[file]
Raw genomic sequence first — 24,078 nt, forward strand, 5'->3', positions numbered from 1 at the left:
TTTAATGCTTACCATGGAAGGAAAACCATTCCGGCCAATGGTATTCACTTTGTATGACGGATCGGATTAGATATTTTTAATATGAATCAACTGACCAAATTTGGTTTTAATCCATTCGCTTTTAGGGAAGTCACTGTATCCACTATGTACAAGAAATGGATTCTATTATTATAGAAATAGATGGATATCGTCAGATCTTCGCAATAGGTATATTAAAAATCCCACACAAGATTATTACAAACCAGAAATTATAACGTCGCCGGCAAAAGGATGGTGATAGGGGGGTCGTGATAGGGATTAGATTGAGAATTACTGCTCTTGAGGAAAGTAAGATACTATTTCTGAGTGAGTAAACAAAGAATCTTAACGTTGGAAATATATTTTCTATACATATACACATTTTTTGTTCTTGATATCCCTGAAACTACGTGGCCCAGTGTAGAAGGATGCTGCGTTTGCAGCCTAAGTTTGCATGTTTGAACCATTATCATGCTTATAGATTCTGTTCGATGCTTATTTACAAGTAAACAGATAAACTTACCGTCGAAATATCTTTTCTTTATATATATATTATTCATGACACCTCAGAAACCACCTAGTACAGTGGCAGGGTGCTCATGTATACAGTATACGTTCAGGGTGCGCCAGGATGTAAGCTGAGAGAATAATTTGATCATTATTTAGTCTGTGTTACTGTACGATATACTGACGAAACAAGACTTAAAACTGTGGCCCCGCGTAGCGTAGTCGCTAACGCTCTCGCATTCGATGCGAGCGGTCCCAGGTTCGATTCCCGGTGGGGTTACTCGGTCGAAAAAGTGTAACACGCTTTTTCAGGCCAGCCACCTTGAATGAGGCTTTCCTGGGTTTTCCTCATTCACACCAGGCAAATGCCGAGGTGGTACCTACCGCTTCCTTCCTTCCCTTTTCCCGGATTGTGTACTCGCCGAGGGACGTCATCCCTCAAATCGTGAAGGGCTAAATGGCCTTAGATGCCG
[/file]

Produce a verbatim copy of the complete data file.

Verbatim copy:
Raw genomic sequence first — 24,078 nt, forward strand, 5'->3', positions numbered from 1 at the left:
TTTAATGCTTACCATGGAAGGAAAACCATTCCGGCCAATGGTATTCACTTTGTATGACGGATCGGATTAGATATTTTTAATATGAATCAACTGACCAAATTTGGTTTTAATCCATTCGCTTTTAGGGAAGTCACTGTATCCACTATGTACAAGAAATGGATTCTATTATTATAGAAATAGATGGATATCGTCAGATCTTCGCAATAGGTATATTAAAAATCCCACACAAGATTATTACAAACCAGAAATTATAACGTCGCCGGCAAAAGGATGGTGATAGGGGGGTCGTGATAGGGATTAGATTGAGAATTACTGCTCTTGAGGAAAGTAAGATACTATTTCTGAGTGAGTAAACAAAGAATCTTAACGTTGGAAATATATTTTCTATACATATACACATTTTTTGTTCTTGATATCCCTGAAACTACGTGGCCCAGTGTAGAAGGATGCTGCGTTTGCAGCCTAAGTTTGCATGTTTGAACCATTATCATGCTTATAGATTCTGTTCGATGCTTATTTACAAGTAAACAGATAAACTTACCGTCGAAATATCTTTTCTTTATATATATATTATTCATGACACCTCAGAAACCACCTAGTACAGTGGCAGGGTGCTCATGTATACAGTATACGTTCAGGGTGCGCCAGGATGTAAGCTGAGAGAATAATTTGATCATTATTTAGTCTGTGTTACTGTACGATATACTGACGAAACAAGACTTAAAACTGTGGCCCCGCGTAGCGTAGTCGCTAACGCTCTCGCATTCGATGCGAGCGGTCCCAGGTTCGATTCCCGGTGGGGTTACTCGGTCGAAAAAGTGTAACACGCTTTTTCAGGCCAGCCACCTTGAATGAGGCTTTCCTGGGTTTTCCTCATTCACACCAGGCAAATGCCGAGGTGGTACCTACCGCTTCCTTCCTTCCCTTTTCCCGGATTGTGTACTCGCCGAGGGACGTCATCCCTCAAATCGTGAAGGGCTAAATGGCCTTAGATGCCG